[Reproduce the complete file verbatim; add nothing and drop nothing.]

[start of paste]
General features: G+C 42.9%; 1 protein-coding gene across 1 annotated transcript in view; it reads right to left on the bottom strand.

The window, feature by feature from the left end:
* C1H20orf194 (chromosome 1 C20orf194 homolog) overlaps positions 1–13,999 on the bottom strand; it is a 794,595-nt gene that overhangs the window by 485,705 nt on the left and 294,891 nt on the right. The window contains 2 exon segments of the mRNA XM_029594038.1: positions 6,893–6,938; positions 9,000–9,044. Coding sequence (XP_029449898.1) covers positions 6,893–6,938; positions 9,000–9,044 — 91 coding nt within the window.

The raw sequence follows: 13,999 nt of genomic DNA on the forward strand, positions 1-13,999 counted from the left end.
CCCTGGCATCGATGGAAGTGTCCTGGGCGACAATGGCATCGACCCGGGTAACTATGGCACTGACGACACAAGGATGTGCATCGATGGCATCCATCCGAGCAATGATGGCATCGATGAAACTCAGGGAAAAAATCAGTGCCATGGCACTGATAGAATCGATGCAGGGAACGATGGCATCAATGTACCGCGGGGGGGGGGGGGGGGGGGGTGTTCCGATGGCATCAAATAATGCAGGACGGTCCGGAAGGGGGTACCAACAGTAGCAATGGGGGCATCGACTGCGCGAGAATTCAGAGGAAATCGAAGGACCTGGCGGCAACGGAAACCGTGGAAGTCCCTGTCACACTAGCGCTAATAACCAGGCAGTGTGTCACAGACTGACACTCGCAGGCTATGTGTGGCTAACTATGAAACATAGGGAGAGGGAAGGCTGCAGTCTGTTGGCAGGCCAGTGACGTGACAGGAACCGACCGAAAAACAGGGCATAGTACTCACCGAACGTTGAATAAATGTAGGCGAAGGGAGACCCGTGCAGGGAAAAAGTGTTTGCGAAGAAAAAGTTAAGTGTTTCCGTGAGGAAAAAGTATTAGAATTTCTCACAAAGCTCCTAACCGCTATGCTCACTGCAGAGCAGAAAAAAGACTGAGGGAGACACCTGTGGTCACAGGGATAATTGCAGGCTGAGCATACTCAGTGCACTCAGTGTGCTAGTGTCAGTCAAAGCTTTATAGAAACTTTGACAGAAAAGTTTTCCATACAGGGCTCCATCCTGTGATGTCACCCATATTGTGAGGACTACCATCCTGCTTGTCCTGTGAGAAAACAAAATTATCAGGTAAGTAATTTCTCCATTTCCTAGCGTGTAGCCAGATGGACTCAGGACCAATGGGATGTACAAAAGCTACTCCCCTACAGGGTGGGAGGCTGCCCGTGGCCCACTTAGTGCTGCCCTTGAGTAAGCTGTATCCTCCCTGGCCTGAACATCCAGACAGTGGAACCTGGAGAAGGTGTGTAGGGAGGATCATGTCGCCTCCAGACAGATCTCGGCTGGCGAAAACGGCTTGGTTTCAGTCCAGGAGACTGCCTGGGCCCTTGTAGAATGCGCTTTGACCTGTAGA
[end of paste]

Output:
General features: G+C 42.9%; 1 protein-coding gene across 1 annotated transcript in view; it reads right to left on the bottom strand.

The window, feature by feature from the left end:
* C1H20orf194 (chromosome 1 C20orf194 homolog) overlaps positions 1–13,999 on the bottom strand; it is a 794,595-nt gene that overhangs the window by 485,705 nt on the left and 294,891 nt on the right. The window contains 2 exon segments of the mRNA XM_029594038.1: positions 6,893–6,938; positions 9,000–9,044. Coding sequence (XP_029449898.1) covers positions 6,893–6,938; positions 9,000–9,044 — 91 coding nt within the window.

The raw sequence follows: 13,999 nt of genomic DNA on the forward strand, positions 1-13,999 counted from the left end.
CCCTGGCATCGATGGAAGTGTCCTGGGCGACAATGGCATCGACCCGGGTAACTATGGCACTGACGACACAAGGATGTGCATCGATGGCATCCATCCGAGCAATGATGGCATCGATGAAACTCAGGGAAAAAATCAGTGCCATGGCACTGATAGAATCGATGCAGGGAACGATGGCATCAATGTACCGCGGGGGGGGGGGGGGGGGGGGTGTTCCGATGGCATCAAATAATGCAGGACGGTCCGGAAGGGGGTACCAACAGTAGCAATGGGGGCATCGACTGCGCGAGAATTCAGAGGAAATCGAAGGACCTGGCGGCAACGGAAACCGTGGAAGTCCCTGTCACACTAGCGCTAATAACCAGGCAGTGTGTCACAGACTGACACTCGCAGGCTATGTGTGGCTAACTATGAAACATAGGGAGAGGGAAGGCTGCAGTCTGTTGGCAGGCCAGTGACGTGACAGGAACCGACCGAAAAACAGGGCATAGTACTCACCGAACGTTGAATAAATGTAGGCGAAGGGAGACCCGTGCAGGGAAAAAGTGTTTGCGAAGAAAAAGTTAAGTGTTTCCGTGAGGAAAAAGTATTAGAATTTCTCACAAAGCTCCTAACCGCTATGCTCACTGCAGAGCAGAAAAAAGACTGAGGGAGACACCTGTGGTCACAGGGATAATTGCAGGCTGAGCATACTCAGTGCACTCAGTGTGCTAGTGTCAGTCAAAGCTTTATAGAAACTTTGACAGAAAAGTTTTCCATACAGGGCTCCATCCTGTGATGTCACCCATATTGTGAGGACTACCATCCTGCTTGTCCTGTGAGAAAACAAAATTATCAGGTAAGTAATTTCTCCATTTCCTAGCGTGTAGCCAGATGGACTCAGGACCAATGGGATGTACAAAAGCTACTCCCCTACAGGGTGGGAGGCTGCCCGTGGCCCACTTAGTGCTGCCCTTGAGTAAGCTGTATCCTCCCTGGCCTGAACATCCAGACAGTGGAACCTGGAGAAGGTGTGTAGGGAGGATCATGTCGCCTCCAGACAGATCTCGGCTGGCGAAAACGGCTTGGTTTCAGTCCAGGAGACTGCCTGGGCCCTTGTAGAATGCGCTTTGACCTGTAGA